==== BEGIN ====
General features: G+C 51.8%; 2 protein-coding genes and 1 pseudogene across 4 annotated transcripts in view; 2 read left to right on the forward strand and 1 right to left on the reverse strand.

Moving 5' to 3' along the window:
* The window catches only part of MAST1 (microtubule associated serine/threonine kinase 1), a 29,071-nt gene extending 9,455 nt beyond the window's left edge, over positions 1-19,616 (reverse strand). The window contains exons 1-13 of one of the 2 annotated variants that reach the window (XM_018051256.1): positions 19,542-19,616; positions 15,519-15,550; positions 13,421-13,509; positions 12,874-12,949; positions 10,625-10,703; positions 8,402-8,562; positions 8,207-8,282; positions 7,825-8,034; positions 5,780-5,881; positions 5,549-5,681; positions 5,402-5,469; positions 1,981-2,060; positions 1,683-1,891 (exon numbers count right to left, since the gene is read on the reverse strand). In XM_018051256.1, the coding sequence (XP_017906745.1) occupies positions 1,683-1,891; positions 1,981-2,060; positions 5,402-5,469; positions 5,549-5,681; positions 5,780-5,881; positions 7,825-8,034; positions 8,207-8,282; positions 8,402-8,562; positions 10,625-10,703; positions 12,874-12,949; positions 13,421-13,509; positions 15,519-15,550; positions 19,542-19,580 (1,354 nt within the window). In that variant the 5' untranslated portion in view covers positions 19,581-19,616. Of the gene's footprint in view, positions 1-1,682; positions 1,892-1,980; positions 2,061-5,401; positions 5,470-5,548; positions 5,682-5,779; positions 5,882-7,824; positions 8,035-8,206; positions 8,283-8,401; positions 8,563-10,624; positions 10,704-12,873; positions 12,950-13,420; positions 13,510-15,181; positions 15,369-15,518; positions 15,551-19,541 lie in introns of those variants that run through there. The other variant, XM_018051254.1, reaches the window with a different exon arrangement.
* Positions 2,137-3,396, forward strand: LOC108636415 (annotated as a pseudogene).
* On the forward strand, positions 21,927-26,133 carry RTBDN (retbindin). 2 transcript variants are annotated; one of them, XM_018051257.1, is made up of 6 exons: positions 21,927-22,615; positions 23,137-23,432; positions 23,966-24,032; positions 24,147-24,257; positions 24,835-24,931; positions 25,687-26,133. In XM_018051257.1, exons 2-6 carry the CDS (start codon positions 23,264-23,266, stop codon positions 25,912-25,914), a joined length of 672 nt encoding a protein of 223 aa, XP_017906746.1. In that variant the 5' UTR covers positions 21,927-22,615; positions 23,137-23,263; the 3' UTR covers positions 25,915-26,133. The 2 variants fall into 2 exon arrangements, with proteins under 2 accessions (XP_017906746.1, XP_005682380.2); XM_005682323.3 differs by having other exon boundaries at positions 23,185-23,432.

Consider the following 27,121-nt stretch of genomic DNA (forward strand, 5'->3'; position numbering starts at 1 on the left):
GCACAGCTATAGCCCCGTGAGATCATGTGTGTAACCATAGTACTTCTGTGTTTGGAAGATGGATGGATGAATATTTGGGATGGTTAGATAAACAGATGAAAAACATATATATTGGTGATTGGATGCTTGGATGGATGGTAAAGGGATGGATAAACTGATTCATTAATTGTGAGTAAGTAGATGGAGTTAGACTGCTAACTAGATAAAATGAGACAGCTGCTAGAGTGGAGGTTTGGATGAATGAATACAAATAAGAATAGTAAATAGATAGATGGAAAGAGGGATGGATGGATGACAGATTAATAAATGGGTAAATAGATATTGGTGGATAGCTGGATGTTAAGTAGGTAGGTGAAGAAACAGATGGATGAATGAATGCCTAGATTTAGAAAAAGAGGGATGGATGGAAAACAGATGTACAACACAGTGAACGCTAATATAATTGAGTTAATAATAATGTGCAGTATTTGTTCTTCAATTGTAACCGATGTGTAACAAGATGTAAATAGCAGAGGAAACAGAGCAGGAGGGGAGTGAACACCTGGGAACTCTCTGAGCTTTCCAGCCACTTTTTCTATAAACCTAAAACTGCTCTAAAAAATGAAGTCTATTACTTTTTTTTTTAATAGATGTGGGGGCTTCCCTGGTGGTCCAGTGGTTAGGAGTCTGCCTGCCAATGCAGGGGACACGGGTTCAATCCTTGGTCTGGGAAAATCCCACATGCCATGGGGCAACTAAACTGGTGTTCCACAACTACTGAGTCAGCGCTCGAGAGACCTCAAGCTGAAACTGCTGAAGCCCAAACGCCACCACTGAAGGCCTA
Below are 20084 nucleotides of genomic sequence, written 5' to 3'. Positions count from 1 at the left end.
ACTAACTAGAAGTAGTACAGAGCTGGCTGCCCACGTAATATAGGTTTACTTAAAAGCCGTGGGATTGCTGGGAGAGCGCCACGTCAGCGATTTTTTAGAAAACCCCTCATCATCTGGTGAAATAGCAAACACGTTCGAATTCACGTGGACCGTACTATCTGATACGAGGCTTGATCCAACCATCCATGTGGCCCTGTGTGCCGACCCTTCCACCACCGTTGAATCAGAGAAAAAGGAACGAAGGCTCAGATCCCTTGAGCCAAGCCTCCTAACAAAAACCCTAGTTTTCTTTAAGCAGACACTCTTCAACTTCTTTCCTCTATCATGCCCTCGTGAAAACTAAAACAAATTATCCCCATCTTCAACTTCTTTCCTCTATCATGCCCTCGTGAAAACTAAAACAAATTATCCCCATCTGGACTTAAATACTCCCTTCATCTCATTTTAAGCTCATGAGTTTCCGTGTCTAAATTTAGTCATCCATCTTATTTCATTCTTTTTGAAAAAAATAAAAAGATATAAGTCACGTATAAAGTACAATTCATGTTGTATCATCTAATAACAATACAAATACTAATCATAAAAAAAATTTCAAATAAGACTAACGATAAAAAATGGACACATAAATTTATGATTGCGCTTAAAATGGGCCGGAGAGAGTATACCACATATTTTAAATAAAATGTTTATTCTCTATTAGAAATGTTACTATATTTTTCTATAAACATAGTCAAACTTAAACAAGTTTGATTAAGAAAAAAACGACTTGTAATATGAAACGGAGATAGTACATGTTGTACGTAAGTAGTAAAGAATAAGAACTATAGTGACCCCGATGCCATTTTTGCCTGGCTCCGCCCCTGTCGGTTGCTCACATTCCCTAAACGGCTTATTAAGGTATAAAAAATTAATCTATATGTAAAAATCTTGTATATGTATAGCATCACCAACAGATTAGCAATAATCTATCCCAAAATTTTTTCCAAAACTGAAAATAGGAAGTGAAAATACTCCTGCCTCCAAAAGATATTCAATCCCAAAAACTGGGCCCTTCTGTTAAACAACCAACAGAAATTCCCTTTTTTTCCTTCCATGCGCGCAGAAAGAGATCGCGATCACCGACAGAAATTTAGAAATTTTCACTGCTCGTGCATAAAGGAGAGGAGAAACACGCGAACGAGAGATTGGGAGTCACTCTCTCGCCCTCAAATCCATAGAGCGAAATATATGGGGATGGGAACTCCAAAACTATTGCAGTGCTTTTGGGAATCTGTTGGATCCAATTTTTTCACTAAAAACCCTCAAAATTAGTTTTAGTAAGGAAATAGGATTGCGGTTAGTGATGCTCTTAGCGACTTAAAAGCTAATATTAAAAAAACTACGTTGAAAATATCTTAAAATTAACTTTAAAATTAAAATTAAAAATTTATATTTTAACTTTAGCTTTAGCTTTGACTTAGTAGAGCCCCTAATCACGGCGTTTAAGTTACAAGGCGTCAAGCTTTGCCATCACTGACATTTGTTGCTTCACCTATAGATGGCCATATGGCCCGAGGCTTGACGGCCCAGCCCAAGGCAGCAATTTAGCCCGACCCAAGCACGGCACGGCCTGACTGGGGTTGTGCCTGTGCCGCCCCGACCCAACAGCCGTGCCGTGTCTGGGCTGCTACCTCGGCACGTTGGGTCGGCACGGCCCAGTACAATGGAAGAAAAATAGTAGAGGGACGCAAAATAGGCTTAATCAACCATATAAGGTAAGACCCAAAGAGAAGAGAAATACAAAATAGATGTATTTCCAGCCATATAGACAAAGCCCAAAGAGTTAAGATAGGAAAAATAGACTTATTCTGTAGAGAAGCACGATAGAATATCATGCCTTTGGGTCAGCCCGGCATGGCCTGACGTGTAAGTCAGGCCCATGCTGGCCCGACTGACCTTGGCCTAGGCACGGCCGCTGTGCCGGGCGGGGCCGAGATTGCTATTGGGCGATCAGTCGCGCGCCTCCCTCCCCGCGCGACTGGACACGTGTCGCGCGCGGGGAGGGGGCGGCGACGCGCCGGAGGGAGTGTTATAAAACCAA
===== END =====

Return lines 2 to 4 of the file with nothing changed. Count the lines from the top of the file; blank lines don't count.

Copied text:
Moving 5' to 3' along the window:
* The window catches only part of MAST1 (microtubule associated serine/threonine kinase 1), a 29,071-nt gene extending 9,455 nt beyond the window's left edge, over positions 1-19,616 (reverse strand). The window contains exons 1-13 of one of the 2 annotated variants that reach the window (XM_018051256.1): positions 19,542-19,616; positions 15,519-15,550; positions 13,421-13,509; positions 12,874-12,949; positions 10,625-10,703; positions 8,402-8,562; positions 8,207-8,282; positions 7,825-8,034; positions 5,780-5,881; positions 5,549-5,681; positions 5,402-5,469; positions 1,981-2,060; positions 1,683-1,891 (exon numbers count right to left, since the gene is read on the reverse strand). In XM_018051256.1, the coding sequence (XP_017906745.1) occupies positions 1,683-1,891; positions 1,981-2,060; positions 5,402-5,469; positions 5,549-5,681; positions 5,780-5,881; positions 7,825-8,034; positions 8,207-8,282; positions 8,402-8,562; positions 10,625-10,703; positions 12,874-12,949; positions 13,421-13,509; positions 15,519-15,550; positions 19,542-19,580 (1,354 nt within the window). In that variant the 5' untranslated portion in view covers positions 19,581-19,616. Of the gene's footprint in view, positions 1-1,682; positions 1,892-1,980; positions 2,061-5,401; positions 5,470-5,548; positions 5,682-5,779; positions 5,882-7,824; positions 8,035-8,206; positions 8,283-8,401; positions 8,563-10,624; positions 10,704-12,873; positions 12,950-13,420; positions 13,510-15,181; positions 15,369-15,518; positions 15,551-19,541 lie in introns of those variants that run through there. The other variant, XM_018051254.1, reaches the window with a different exon arrangement.
* Positions 2,137-3,396, forward strand: LOC108636415 (annotated as a pseudogene).